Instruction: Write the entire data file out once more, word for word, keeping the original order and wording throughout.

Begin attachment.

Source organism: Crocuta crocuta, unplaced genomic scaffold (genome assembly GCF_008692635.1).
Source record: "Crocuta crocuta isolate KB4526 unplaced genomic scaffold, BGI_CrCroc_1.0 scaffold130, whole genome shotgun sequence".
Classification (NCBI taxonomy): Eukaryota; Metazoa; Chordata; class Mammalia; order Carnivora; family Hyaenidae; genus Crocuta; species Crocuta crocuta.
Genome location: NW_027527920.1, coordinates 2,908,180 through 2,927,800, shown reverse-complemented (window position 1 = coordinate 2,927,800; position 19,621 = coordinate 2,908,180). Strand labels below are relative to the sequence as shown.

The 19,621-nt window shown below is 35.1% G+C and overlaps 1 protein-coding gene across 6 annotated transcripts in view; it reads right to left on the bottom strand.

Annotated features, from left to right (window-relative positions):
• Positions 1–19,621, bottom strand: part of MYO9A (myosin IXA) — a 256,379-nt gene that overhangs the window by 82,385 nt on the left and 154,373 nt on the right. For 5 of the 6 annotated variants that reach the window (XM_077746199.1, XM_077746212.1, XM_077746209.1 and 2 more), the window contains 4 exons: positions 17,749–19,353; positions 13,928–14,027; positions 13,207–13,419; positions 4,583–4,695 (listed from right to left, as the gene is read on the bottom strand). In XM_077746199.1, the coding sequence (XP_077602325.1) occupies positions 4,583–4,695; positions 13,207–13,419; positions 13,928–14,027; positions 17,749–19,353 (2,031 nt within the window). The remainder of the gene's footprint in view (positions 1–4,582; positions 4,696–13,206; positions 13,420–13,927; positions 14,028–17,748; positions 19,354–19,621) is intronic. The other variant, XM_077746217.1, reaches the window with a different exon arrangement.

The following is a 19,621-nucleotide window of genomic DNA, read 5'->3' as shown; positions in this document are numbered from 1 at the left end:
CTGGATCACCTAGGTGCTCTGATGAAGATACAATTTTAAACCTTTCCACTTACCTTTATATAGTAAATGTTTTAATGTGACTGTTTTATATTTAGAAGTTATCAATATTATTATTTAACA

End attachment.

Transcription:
Source organism: Crocuta crocuta, unplaced genomic scaffold (genome assembly GCF_008692635.1).
Source record: "Crocuta crocuta isolate KB4526 unplaced genomic scaffold, BGI_CrCroc_1.0 scaffold130, whole genome shotgun sequence".
Classification (NCBI taxonomy): Eukaryota; Metazoa; Chordata; class Mammalia; order Carnivora; family Hyaenidae; genus Crocuta; species Crocuta crocuta.
Genome location: NW_027527920.1, coordinates 2,908,180 through 2,927,800, shown reverse-complemented (window position 1 = coordinate 2,927,800; position 19,621 = coordinate 2,908,180). Strand labels below are relative to the sequence as shown.

The 19,621-nt window shown below is 35.1% G+C and overlaps 1 protein-coding gene across 6 annotated transcripts in view; it reads right to left on the bottom strand.

Annotated features, from left to right (window-relative positions):
• Positions 1–19,621, bottom strand: part of MYO9A (myosin IXA) — a 256,379-nt gene that overhangs the window by 82,385 nt on the left and 154,373 nt on the right. For 5 of the 6 annotated variants that reach the window (XM_077746199.1, XM_077746212.1, XM_077746209.1 and 2 more), the window contains 4 exons: positions 17,749–19,353; positions 13,928–14,027; positions 13,207–13,419; positions 4,583–4,695 (listed from right to left, as the gene is read on the bottom strand). In XM_077746199.1, the coding sequence (XP_077602325.1) occupies positions 4,583–4,695; positions 13,207–13,419; positions 13,928–14,027; positions 17,749–19,353 (2,031 nt within the window). The remainder of the gene's footprint in view (positions 1–4,582; positions 4,696–13,206; positions 13,420–13,927; positions 14,028–17,748; positions 19,354–19,621) is intronic. The other variant, XM_077746217.1, reaches the window with a different exon arrangement.

The following is a 19,621-nucleotide window of genomic DNA, read 5'->3' as shown; positions in this document are numbered from 1 at the left end:
CTGGATCACCTAGGTGCTCTGATGAAGATACAATTTTAAACCTTTCCACTTACCTTTATATAGTAAATGTTTTAATGTGACTGTTTTATATTTAGAAGTTATCAATATTATTATTTAACA